Marvellous Melbourne Museum

September 16th, 2007   •   10 comments   


One of Melbourne’s foremost cultural destination, the Melbourne Museum is both an architectural icon and a wonderful repository of natural history. Located next to the Royal Exhibition Building in Carlton Gardens, the museum is part of Museum Victoria which is Australia’s largest public museum organisation. Touted as the biggest museum in the Southern Hemisphere, the museum was housed in a modern monolith of massive proportions.

Built in the 1990s in the modern style, the museum was designed by Denton Corker Marshall and constructed at a cost of A$250 million.
This huge whalebone measuring 18 metres from end-to-end belonged to a pygmy Blue Whale washed ashore.

Ethan posing with an Australian dinosaur skeleton (Amargasaurus cazaui) at the entrance.

More dinosaurs at the Evolution Gallery of the museum. I believe they include a Tarbosaurus (a theropod predator similar to T-Rex), Pteranodon, Diplodocus, and a duck-billed Hadrosaur.

Stuffed critters never looked this good. This display came complete with lighted panels that explain the origins of the various native animals.

One of the most fascinating galleries was the one on insects. This panel shows how they truly rule the world rather than us!

Giant blow ups of a spider fangs help to illustrate how different invetebrate mouthparts work in their feeding process. Hairy!

Some of the exhibits were alive too, like this real live bee hive complete with buzzing bees and dripping honey.

Of course, Ethan had to get into the action by trying out this bee dance complete with step-by-step instructions.

Interactive panels like this revolving display at the Marine gallery help to engage little fingers and minds.

Every shark has its day, and here’s an exhibit showing how different their jaws can be. “The better to eat you with my dear….”

A giant squid lies placidly in its watery grave with an interesting caption on top. No prizes for guessing that its the Sperm Whale (nothing to do with err… you know) that was its chief predator.

Kids could mix and match different parts and organs of the human body here. An excellent educational tool which captured Ethan’s attention.

Large backlit panels help to bring the Australian forest vividly to life.

What’s even better is that the museum has a real forest – right in the middle! Now this is what I call a Living Museum!

One of the highlights at the museum was its Children’s Gallery. This tall giraffe shows the scale of sizes.

More taxidermised animals on display. This one had them chirping, growling, and squeaking at the press of a button.

Soft toys like these help to delight a 3.75 year old toddler…

… as do these giant-sized Lego bricks in the outdoor play area.

Finally, our intrepid explorers decide to do some fossil searching themselves. Now who says that museums are boring?

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  1. posted on Sep 16, 2007 at 2:38 AM

    wow the museum looks cool!

    When I was at Perth I also enjoyed walking in the museum there.

    I think there’s something in foreign museums that our local ones are lacking…
    (coincidentally, today’s zaobao talks about the Raffles Museum of Biodiversity in NUS)

  2. posted on Sep 16, 2007 at 3:33 AM

    Wow that is one of the most creatively-designed museums I have ever seen. A real forest in the midst of it? Now, THAT is cool.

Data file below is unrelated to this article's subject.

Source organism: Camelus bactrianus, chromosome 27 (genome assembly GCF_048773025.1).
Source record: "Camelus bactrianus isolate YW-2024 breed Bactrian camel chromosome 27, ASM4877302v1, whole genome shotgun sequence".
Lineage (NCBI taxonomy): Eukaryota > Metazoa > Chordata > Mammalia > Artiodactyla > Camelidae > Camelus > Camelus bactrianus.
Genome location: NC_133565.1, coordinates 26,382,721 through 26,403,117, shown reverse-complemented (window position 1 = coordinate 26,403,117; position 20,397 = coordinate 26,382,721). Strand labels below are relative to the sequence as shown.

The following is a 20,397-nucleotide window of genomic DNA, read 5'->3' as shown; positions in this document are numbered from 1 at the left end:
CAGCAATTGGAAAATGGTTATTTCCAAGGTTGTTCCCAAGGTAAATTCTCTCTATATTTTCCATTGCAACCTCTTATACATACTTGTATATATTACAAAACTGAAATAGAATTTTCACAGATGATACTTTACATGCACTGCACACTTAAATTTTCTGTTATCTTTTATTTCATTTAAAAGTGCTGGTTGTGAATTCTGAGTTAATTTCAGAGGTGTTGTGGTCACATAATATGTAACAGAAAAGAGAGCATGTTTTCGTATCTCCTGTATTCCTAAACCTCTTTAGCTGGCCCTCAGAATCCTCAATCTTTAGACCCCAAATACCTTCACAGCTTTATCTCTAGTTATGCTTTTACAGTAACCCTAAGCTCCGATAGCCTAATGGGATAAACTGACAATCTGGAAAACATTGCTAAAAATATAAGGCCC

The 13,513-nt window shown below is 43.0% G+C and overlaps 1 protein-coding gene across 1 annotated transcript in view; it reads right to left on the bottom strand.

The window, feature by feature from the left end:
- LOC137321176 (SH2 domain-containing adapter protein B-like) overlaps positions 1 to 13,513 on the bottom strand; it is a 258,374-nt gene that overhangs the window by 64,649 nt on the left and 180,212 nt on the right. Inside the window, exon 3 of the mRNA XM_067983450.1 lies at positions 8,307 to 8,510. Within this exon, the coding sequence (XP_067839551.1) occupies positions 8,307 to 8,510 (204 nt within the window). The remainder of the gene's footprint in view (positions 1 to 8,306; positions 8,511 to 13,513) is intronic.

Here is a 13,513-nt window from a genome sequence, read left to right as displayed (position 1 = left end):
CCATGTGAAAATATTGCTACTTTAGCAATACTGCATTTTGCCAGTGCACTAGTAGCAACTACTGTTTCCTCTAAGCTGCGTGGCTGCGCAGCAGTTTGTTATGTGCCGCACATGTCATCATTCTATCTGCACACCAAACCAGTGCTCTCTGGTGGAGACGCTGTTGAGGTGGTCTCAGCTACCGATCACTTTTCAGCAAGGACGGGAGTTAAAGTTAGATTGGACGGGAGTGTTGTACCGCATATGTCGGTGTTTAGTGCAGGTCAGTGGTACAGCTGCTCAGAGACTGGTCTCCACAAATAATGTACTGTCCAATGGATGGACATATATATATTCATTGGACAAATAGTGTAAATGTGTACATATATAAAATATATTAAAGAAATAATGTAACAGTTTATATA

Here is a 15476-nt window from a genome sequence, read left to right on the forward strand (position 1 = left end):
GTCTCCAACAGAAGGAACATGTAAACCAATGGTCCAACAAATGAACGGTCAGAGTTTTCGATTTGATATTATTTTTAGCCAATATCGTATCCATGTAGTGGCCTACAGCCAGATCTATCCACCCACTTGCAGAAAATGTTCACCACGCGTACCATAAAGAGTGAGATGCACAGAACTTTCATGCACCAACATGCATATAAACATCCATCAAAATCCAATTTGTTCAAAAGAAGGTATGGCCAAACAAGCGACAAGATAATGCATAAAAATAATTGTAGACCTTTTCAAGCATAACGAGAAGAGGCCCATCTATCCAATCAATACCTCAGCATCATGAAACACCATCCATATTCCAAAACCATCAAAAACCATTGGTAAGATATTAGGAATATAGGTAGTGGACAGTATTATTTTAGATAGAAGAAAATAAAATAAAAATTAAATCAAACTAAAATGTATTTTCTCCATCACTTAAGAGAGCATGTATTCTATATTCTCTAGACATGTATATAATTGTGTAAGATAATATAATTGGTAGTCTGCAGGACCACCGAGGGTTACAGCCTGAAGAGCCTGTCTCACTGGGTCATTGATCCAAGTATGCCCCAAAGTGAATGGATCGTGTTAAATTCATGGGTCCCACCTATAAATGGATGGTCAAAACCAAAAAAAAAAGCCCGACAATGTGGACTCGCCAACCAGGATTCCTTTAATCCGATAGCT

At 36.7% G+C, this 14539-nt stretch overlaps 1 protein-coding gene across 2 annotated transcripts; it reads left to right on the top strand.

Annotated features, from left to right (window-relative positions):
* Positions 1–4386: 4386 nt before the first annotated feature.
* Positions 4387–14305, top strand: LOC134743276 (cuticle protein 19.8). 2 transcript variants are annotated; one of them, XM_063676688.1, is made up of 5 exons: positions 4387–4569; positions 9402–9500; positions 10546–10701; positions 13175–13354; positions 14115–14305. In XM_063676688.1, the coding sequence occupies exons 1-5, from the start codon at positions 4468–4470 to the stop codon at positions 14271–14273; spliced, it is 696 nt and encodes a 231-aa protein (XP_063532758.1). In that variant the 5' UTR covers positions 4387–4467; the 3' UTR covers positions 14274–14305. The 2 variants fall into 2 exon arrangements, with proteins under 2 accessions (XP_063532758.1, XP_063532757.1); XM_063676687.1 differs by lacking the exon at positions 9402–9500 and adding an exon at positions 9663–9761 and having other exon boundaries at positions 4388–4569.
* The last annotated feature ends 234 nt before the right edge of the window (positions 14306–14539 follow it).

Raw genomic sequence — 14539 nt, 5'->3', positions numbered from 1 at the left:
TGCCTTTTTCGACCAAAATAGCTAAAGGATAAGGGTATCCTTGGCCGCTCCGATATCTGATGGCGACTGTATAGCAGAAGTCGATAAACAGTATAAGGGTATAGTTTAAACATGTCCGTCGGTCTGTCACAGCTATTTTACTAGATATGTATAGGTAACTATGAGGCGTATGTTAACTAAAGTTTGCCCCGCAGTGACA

Spot the “headless” kangaroo in the photographs! Boy, is it huge.

    What I find most amazing are the insect facts. There are so many of them that it creeps me out a little.

    Great job at capturing the highlights of this museum, Walter!

  3. posted on Sep 16, 2007 at 4:22 AM

    woah, I like those dinosaur parts…I did rem visiting a museum in Chicago and there was this dinosaur named Stella…not Artois ;)…

    She was real big…and then I think we did see some Egyptian artifacts too…woah, I learnt so much about the Egyptians…

    speaking of which, I gotta visit our local museum soon..hmmm..

  4. posted on Sep 16, 2007 at 8:33 AM


    Which museum did you visit in Perth? I think we do have some neat ones here in Singapore too, though of course the scale usually isn’t as large. My wish is that we have a great natural history museum in Singapore one day, to display the amazing biodiversity that this region has.

  5. posted on Sep 16, 2007 at 8:34 AM


    Thanks for your compliments! It was a fabulous find to see the living museum integrated into the artefacts, stuffed animals and fossils. They had real insects too, which were creeping crawling in their showcases. Truly awesome.

  6. posted on Sep 16, 2007 at 8:36 AM


    Hmmm… Chicago does have some nice museums too, though I haven’t had the chance to visit the museums in the States yet. I have heard and read so much about some of them though, like the American Museum of Natural History which is featured in Night at the Museums.

    Yeah, you must visit our local museums. They provide a great perspective of unique facets of our heritage, culture, art and science. Entertainment and enjoyment that goes a little deeper I would say. 😉

  7. posted on Sep 18, 2007 at 3:41 PM

    A lovely museum. At this rate, I am getting more and more envious of Ethan. His parents bring him to such lovely places to learn about the world.

  8. ed
    posted on Sep 19, 2007 at 12:52 AM

    If Singapore had that kind of space or land like Australia I bet our zoo will be alot bigger. Whenever I visit zoos overseas when I get the chance, I realised how spacious their enclosures are.

  9. posted on Sep 20, 2007 at 4:33 AM

    Nah, see how interesting and interactive the museums in Western countries are! You can learn a few things from them.

    The Singapore museums still have lots of room for improvement.

  10. keeyit
    posted on Sep 21, 2007 at 3:34 AM

    I like the photos of the giraffe..

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